Over the last month, I’ve come to grips with the fact that the story I am about to re-tell is more than likely (“more than likely” equating to about 100%) not true.
That being said…I’m going to share it anyway.
Last month, I took my family on a pilgrimage to Springfield, IL to celebrate the 200th birthday of Abraham Lincoln. We hit all the sites; the Lincoln Museum, his family home and of course…the tomb. But it wasn’t amid those tourist attractions where I had my brief brush with celebrity.
A famous person in Springfield this side of Lincoln’s funeral in 1865? Sure…why not!
Philadelphia Phillies outfielder Jayson Werth (looking eerily like Australia’s resident “party kid” Corey Delaney) is from the state’s capital, downtown is typically crawling with government officials and on this weekend…I had breakfast with former power hitting third baseman Matt Williams.
I know what you’re thinking…the Matt Williams who was part of the 2001 Arizona Diamondback championship team?
Yes. THAT Matt Williams.
It was Sunday morning and my family (and presumably his given the kid at the table) were taking advantage of the Baymont’s complimentary continental breakfast. As is customary when I travel, I had Raisin Bran (I would never PAY for Raisin Bran mind you) and I believe Williams had some toast.
Maybe it was yogurt…I’m not certain but that’s not the point.
The rest of the morning and afternoon I couldn’t get the thought out of my mind that at one point Williams appeared to be heading toward “legend” status. This guy terrorized opposing pitchers. The team surrounding him his one year in Cleveland was fantastic. His 1999 100-win Arizona team gave opponents nightmares.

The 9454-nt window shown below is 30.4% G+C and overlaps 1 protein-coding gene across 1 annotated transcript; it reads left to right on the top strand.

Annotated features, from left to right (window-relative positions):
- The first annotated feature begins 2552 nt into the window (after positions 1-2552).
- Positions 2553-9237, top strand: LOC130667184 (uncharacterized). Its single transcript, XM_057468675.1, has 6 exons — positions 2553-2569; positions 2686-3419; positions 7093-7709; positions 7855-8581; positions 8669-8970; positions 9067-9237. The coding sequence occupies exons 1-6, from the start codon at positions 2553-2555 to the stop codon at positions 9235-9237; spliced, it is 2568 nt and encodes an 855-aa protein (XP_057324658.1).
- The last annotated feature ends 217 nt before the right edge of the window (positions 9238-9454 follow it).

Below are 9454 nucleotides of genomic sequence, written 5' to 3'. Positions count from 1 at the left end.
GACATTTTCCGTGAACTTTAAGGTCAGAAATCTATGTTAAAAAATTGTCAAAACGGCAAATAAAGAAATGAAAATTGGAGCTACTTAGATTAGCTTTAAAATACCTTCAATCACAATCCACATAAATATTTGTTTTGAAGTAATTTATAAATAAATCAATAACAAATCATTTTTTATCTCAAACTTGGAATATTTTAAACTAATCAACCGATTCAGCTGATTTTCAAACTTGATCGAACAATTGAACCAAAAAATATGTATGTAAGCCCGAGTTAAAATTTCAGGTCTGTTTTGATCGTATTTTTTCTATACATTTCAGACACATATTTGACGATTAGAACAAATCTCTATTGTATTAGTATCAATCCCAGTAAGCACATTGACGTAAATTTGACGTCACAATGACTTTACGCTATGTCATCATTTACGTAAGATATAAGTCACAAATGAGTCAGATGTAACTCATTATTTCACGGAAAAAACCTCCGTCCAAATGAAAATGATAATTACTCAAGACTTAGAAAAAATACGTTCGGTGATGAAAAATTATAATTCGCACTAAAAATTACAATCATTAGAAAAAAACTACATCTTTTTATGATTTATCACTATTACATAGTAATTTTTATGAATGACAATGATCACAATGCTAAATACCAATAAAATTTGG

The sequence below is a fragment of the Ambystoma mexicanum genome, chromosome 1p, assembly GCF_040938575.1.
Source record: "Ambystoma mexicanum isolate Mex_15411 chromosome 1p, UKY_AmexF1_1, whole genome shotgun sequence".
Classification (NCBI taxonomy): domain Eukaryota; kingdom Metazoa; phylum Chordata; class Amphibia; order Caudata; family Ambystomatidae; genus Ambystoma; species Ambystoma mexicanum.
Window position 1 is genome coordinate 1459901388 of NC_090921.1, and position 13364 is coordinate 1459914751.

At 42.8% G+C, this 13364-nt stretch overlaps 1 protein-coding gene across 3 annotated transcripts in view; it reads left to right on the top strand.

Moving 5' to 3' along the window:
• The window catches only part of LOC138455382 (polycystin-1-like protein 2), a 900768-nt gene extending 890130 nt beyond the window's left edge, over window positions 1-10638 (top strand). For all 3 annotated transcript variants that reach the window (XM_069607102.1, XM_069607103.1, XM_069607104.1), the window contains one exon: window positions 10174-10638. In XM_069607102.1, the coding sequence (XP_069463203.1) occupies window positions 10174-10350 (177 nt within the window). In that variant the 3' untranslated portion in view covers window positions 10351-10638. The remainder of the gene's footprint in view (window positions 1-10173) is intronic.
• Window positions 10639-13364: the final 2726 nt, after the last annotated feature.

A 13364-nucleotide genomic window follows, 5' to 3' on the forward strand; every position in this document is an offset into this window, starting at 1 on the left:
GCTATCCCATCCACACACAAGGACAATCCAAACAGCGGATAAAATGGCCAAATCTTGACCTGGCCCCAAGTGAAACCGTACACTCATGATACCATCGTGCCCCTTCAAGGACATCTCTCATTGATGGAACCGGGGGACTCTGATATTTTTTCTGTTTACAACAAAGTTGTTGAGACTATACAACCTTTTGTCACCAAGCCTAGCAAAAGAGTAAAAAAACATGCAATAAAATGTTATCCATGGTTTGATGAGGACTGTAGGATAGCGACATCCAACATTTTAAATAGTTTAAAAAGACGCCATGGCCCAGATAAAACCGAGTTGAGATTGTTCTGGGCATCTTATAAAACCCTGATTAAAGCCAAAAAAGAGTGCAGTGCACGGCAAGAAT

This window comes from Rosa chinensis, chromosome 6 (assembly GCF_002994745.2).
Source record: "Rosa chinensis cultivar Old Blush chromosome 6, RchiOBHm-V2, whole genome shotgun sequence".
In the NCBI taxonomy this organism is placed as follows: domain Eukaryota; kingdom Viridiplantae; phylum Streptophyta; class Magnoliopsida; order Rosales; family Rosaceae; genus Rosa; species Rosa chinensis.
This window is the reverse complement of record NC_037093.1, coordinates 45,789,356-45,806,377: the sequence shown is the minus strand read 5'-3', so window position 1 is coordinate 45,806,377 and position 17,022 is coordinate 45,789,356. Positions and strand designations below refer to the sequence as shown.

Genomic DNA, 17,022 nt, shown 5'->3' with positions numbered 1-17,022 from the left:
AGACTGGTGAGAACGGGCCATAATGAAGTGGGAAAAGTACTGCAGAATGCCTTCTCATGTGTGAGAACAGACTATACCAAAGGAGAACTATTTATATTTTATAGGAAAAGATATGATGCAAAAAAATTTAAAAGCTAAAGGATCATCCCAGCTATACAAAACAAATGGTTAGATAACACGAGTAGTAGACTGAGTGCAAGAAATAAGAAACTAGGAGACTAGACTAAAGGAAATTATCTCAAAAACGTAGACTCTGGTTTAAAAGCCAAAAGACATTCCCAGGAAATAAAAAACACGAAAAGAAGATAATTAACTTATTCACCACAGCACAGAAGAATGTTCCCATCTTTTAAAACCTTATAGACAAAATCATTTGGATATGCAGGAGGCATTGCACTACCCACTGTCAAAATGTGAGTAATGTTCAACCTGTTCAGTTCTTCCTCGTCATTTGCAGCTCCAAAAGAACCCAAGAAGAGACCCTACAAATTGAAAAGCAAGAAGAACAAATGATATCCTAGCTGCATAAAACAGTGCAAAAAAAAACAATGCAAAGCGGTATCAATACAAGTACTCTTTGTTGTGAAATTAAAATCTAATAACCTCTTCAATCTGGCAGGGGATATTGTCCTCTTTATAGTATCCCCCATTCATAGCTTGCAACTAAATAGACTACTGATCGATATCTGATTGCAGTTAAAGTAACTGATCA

The dude had ten straight years with 20 or more home runs (he ended his career with 378), four Gold Gloves and appeared in five All-Star games.
There are also plenty of folks out there that believe that Williams would’ve topped Roger Maris’ 61 home runs had the strike not occurred. Minus some injuries and the 1994 strike robbing him of immortality, who knows how Williams’ career would’ve played out?
As it is…378 round trippers is nothing to sniff at. Looking at those already enshrined in Cooperstown, they would place Williams third all-time at his position behind Eddie Mathews and Mike Schmidt. But as we know…a slew of home runs do not necessarily get you a plaque on the walls.
The reason this tale is of worth is not because I eventually was able to convince myself that the “Carson Crusher” was NOT in Springfield that morning. I mean, while he LOOKED like Williams, he was far too short and, frankly, why would he stay at a Baymont given the other options?
I tell it because sometimes I need to be reminded that since baseball came back from the strike thanks to Cal Ripken, Jr. and his remarkable, well publicized streak, we’ve had the honor of watching one of this generation’s best third basemen.
And no, Yankees fans…I am not talking about Alex Rodriguez.
I’m talking about Larry Wayne Jones, Jr. or “Chipper” as we’ve come to know him.
Initially a shortstop and occasionally a left fielder…Chipper has anchored the hot corner for the Atlanta Braves for 80% of the games he’s played. But why doesn’t he get mentioned in the same breath as baseball’s elite?